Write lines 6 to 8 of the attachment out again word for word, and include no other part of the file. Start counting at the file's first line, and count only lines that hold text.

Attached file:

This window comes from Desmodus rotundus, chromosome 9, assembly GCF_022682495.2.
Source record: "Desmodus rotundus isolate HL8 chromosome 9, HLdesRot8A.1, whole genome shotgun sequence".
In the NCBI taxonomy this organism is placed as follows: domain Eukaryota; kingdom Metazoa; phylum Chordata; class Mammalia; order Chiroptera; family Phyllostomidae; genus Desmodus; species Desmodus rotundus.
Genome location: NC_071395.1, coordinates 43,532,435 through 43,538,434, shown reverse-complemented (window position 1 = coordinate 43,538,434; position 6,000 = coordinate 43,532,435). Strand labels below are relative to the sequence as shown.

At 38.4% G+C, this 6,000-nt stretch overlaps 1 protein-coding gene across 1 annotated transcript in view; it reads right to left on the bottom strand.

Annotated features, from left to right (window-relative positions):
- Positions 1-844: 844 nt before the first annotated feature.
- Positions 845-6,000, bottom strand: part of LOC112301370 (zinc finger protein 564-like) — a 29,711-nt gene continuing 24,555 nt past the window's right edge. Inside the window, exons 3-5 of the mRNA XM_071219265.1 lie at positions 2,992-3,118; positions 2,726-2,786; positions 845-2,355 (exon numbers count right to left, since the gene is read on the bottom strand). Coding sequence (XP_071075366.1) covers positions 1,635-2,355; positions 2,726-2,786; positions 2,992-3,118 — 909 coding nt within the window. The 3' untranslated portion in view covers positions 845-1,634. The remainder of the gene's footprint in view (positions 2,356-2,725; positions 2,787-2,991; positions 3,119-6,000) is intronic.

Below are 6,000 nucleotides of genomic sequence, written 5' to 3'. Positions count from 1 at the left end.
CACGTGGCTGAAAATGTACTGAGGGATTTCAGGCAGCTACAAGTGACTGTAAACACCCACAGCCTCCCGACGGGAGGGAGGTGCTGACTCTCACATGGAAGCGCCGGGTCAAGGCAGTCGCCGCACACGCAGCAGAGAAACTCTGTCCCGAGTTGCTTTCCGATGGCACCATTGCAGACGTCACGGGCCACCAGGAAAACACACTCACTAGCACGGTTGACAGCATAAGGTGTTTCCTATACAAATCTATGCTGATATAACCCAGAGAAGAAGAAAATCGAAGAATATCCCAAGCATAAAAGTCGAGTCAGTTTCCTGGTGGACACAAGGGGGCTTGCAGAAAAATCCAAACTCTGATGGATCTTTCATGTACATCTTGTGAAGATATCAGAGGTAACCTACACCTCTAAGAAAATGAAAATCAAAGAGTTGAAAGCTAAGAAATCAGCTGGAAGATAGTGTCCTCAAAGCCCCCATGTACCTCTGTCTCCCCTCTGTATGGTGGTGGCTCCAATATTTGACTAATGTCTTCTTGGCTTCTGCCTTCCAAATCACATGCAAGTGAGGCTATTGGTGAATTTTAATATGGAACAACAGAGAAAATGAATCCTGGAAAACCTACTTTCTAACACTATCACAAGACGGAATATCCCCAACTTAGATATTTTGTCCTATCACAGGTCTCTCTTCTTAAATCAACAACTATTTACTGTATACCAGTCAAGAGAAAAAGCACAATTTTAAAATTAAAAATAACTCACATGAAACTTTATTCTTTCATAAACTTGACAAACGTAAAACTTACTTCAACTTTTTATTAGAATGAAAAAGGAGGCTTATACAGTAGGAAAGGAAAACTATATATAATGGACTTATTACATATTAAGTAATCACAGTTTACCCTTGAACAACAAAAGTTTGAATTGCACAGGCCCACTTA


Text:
Annotated features, from left to right (window-relative positions):
- Positions 1-844: 844 nt before the first annotated feature.
- Positions 845-6,000, bottom strand: part of LOC112301370 (zinc finger protein 564-like) — a 29,711-nt gene continuing 24,555 nt past the window's right edge. Inside the window, exons 3-5 of the mRNA XM_071219265.1 lie at positions 2,992-3,118; positions 2,726-2,786; positions 845-2,355 (exon numbers count right to left, since the gene is read on the bottom strand). Coding sequence (XP_071075366.1) covers positions 1,635-2,355; positions 2,726-2,786; positions 2,992-3,118 — 909 coding nt within the window. The 3' untranslated portion in view covers positions 845-1,634. The remainder of the gene's footprint in view (positions 2,356-2,725; positions 2,787-2,991; positions 3,119-6,000) is intronic.